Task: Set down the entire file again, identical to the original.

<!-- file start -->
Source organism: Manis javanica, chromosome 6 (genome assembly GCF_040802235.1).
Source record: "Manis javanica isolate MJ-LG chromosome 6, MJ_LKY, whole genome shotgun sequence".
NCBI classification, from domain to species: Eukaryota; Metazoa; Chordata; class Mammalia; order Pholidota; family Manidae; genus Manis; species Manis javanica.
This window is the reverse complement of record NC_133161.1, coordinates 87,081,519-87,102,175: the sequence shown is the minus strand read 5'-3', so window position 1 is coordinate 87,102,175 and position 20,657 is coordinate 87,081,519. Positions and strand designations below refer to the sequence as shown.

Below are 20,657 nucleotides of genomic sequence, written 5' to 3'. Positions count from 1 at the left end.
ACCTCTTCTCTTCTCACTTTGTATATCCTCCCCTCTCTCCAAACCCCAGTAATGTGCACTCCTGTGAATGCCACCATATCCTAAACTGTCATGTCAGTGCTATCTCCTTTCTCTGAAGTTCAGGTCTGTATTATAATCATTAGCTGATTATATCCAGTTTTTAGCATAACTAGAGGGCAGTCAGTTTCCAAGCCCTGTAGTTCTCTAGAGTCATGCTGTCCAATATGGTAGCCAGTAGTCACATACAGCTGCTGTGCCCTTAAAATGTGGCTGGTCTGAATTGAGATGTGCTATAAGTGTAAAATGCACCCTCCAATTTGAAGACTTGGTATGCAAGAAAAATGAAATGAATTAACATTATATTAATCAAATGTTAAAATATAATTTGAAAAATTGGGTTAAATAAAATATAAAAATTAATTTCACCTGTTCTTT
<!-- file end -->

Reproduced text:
Source organism: Manis javanica, chromosome 6 (genome assembly GCF_040802235.1).
Source record: "Manis javanica isolate MJ-LG chromosome 6, MJ_LKY, whole genome shotgun sequence".
NCBI classification, from domain to species: Eukaryota; Metazoa; Chordata; class Mammalia; order Pholidota; family Manidae; genus Manis; species Manis javanica.
This window is the reverse complement of record NC_133161.1, coordinates 87,081,519-87,102,175: the sequence shown is the minus strand read 5'-3', so window position 1 is coordinate 87,102,175 and position 20,657 is coordinate 87,081,519. Positions and strand designations below refer to the sequence as shown.

Below are 20,657 nucleotides of genomic sequence, written 5' to 3'. Positions count from 1 at the left end.
ACCTCTTCTCTTCTCACTTTGTATATCCTCCCCTCTCTCCAAACCCCAGTAATGTGCACTCCTGTGAATGCCACCATATCCTAAACTGTCATGTCAGTGCTATCTCCTTTCTCTGAAGTTCAGGTCTGTATTATAATCATTAGCTGATTATATCCAGTTTTTAGCATAACTAGAGGGCAGTCAGTTTCCAAGCCCTGTAGTTCTCTAGAGTCATGCTGTCCAATATGGTAGCCAGTAGTCACATACAGCTGCTGTGCCCTTAAAATGTGGCTGGTCTGAATTGAGATGTGCTATAAGTGTAAAATGCACCCTCCAATTTGAAGACTTGGTATGCAAGAAAAATGAAATGAATTAACATTATATTAATCAAATGTTAAAATATAATTTGAAAAATTGGGTTAAATAAAATATAAAAATTAATTTCACCTGTTCTTT